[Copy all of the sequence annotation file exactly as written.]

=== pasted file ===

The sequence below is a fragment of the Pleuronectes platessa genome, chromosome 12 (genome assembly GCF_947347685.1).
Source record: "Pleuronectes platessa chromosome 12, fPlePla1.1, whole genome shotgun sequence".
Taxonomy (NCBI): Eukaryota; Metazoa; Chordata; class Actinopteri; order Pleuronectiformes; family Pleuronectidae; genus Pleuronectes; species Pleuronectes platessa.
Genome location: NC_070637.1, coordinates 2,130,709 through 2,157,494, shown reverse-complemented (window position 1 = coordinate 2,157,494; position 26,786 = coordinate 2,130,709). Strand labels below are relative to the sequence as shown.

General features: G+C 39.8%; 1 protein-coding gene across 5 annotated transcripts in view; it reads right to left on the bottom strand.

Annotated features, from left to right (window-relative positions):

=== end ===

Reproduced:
The sequence below is a fragment of the Pleuronectes platessa genome, chromosome 12 (genome assembly GCF_947347685.1).
Source record: "Pleuronectes platessa chromosome 12, fPlePla1.1, whole genome shotgun sequence".
Taxonomy (NCBI): Eukaryota; Metazoa; Chordata; class Actinopteri; order Pleuronectiformes; family Pleuronectidae; genus Pleuronectes; species Pleuronectes platessa.
Genome location: NC_070637.1, coordinates 2,130,709 through 2,157,494, shown reverse-complemented (window position 1 = coordinate 2,157,494; position 26,786 = coordinate 2,130,709). Strand labels below are relative to the sequence as shown.

General features: G+C 39.8%; 1 protein-coding gene across 5 annotated transcripts in view; it reads right to left on the bottom strand.

Annotated features, from left to right (window-relative positions):